At age 48 I finally identified the cause of these problems as being a subluxed atlas ( Atlas on skull subluxation) and had it treated at a single sitting by a method called Atlas Profilax. This killed off a good number of my ADHD symptoms as well as relieving my neck and back pain- but I still found all sorts of things very stressful- triggering racing heart and unpredictable episodes of cognitive fog. (now manifesting as fatigue rather than ADHD).

Quite recently I met a chiropractor who is an enthusiast of Melillo's work and he convinced me that he knew enough to be interesting. The point is that he has in a few weeks taught me a series of simple exercises that can more or less turn off most of my residual symptoms at will. The treatment was easy, cheap and straightforwards.

The critical points are that atlas subluxation is very common- common enough to be a causative factor in both ADHD and autism, that atlas subluxation causes a sort of autonomic hypersensitivity - which is a common issue in both ADHD and autism.


This is very interesting! I don't know if I have a skull subluxation...but that would explain a lot. My back is pretty messed up. I have scoliosis, lower back problems, and my neck juts forward and to one side. My neck cracks a lot when I move my head around.



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04 Aug 2016, 1:31 pm

I seriously doubt that there are any purely physical differences in people with Asperger's. We may look different based on how we hold our face or smile, or be built different due to lack of exercise, or have odd posture or gait, but other than that, I don't think there's any difference. I have a few things that stand out like being very tall and thin, having slight scoliosis, having long arms and a long neck, and having a prominent dimple in my chin, but my neurotypical mother has all of those characteristics, so it's probably not due to Asperger's.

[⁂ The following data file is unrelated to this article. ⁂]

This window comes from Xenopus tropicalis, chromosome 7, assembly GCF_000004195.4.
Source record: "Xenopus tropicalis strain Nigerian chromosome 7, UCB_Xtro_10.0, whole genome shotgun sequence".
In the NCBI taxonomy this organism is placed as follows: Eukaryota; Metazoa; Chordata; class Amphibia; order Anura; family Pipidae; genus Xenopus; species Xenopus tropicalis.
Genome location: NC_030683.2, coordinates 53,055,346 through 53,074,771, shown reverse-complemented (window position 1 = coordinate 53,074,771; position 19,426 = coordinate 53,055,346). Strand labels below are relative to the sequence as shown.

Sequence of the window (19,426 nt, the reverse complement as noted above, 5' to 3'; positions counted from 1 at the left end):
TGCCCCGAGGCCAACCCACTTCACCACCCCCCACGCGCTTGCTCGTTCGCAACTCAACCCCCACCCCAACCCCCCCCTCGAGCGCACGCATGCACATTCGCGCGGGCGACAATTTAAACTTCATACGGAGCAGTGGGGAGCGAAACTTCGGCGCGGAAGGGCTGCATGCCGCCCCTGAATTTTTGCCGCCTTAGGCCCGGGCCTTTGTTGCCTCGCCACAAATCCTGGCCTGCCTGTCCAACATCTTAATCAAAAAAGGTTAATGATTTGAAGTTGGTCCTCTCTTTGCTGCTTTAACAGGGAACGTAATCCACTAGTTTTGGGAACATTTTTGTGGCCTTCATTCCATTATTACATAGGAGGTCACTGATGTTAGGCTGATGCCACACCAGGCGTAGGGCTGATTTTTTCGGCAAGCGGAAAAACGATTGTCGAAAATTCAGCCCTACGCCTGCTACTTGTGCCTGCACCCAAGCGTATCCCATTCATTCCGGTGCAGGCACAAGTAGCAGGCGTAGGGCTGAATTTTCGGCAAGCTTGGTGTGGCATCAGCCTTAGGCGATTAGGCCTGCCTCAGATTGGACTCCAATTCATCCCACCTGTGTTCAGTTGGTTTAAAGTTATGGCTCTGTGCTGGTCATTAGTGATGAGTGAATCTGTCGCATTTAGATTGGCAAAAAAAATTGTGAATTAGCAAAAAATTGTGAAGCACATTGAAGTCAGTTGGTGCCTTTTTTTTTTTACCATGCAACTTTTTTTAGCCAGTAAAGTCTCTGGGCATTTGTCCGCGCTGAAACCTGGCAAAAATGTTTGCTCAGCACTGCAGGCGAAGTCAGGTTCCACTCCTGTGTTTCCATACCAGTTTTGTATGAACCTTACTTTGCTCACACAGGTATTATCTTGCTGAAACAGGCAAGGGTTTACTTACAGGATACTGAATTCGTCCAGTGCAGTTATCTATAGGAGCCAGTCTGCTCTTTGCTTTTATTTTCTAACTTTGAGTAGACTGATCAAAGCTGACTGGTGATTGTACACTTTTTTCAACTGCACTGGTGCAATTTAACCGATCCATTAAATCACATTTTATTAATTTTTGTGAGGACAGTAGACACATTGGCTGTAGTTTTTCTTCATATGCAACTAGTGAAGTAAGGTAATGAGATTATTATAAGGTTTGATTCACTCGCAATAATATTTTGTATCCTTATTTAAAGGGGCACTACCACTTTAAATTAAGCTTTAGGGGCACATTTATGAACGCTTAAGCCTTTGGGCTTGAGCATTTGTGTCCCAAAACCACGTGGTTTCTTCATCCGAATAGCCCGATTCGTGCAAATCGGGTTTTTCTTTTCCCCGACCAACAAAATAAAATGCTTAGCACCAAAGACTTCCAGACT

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05 Aug 2016, 11:46 am

If all of these "physical signs" were accurate, then ASDs would be easier to diagnose. Also, every thread here that's about physical features in Autism seem to state different ones each time, as though these physical features are just invented by people on the spectrum picking random features on their body what have nothing to do with their neurological condition.


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JoeNavy
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07 May 2017, 10:54 am

I was often told that I walked funny when I was younger. My eyes are very deep-set-almost cavernous, but a bit narrowly spaced for the size of my big head. While I have short arms and broad shoulders, my neck pushes my head forward and I have very prominent brows and a broad forehead. My eldest daughter (also likely on the spectrum, testing next month) often says that I look very much like artistic renderings of a Neanderthal except for the lower slope of the forehead and I actually do have a chin. I honestly think that except for some cases in which microcephaly is an issue, the look thing would be very hit or miss. The body in motion would be where the more likely determination would come from.


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28 Apr 2019, 10:35 am

FaeryEthereal wrote:
I've noticed how many aspies are either extremely thin, classic ectomorphs or are BIG. I am one of the extremely thin ones, stick thin my entire life, went through my teens and never did fill out. I have long very thin arms and legs, tiny bony wrists, exceptionally pale skin, tiny head, big eyes and body language and facial expressions which I've been told comes across as hostile and guarded. I walk very fast, much faster than anyone else and have a stiff, slightly awkward gait.

This is so TRUE.



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28 Apr 2019, 10:45 am

It is all so FALSE.

Every so-called sign or symptom can be explained away with normal behavior, normal development, or other common disorders. For instance, there is a much wider range of normal behaviors than autistic behaviors.

There is no “Aspie-dar”. It’s all in your imaginations.


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28 Apr 2019, 12:11 pm

Fnord wrote:
It is all so FALSE.

Every so-called sign or symptom can be explained away with normal behavior, normal development, or other common disorders. For instance, there is a much wider range of normal behaviors than autistic behaviors.

There is no “Aspie-dar”. It’s all in your imaginations.


One can at best notice behaviors associated with Autism. Besides what was said above you have no idea of the internal thinking precess of the person, nor if the behaviors observed are unusual for that person.

FaeryEthereal wrote: